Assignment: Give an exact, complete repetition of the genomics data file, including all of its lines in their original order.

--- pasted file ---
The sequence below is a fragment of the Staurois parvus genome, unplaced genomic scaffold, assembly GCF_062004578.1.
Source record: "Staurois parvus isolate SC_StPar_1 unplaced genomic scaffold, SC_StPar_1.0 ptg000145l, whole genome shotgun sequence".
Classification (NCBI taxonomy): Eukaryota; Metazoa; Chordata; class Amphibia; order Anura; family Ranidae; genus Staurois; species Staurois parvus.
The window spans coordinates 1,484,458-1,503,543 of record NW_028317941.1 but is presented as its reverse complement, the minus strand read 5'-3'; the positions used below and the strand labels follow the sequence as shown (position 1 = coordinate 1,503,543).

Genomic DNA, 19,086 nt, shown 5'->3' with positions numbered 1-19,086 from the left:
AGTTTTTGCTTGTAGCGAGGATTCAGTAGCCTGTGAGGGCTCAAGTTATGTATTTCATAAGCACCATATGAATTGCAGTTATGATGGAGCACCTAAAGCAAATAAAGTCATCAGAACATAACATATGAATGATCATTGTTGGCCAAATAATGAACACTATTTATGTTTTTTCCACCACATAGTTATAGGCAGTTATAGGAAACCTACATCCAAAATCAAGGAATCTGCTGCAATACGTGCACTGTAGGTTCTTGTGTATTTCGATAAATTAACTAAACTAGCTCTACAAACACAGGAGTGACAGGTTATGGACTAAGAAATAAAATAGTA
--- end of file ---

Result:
The sequence below is a fragment of the Staurois parvus genome, unplaced genomic scaffold, assembly GCF_062004578.1.
Source record: "Staurois parvus isolate SC_StPar_1 unplaced genomic scaffold, SC_StPar_1.0 ptg000145l, whole genome shotgun sequence".
Classification (NCBI taxonomy): Eukaryota; Metazoa; Chordata; class Amphibia; order Anura; family Ranidae; genus Staurois; species Staurois parvus.
The window spans coordinates 1,484,458-1,503,543 of record NW_028317941.1 but is presented as its reverse complement, the minus strand read 5'-3'; the positions used below and the strand labels follow the sequence as shown (position 1 = coordinate 1,503,543).

Genomic DNA, 19,086 nt, shown 5'->3' with positions numbered 1-19,086 from the left:
AGTTTTTGCTTGTAGCGAGGATTCAGTAGCCTGTGAGGGCTCAAGTTATGTATTTCATAAGCACCATATGAATTGCAGTTATGATGGAGCACCTAAAGCAAATAAAGTCATCAGAACATAACATATGAATGATCATTGTTGGCCAAATAATGAACACTATTTATGTTTTTTCCACCACATAGTTATAGGCAGTTATAGGAAACCTACATCCAAAATCAAGGAATCTGCTGCAATACGTGCACTGTAGGTTCTTGTGTATTTCGATAAATTAACTAAACTAGCTCTACAAACACAGGAGTGACAGGTTATGGACTAAGAAATAAAATAGTA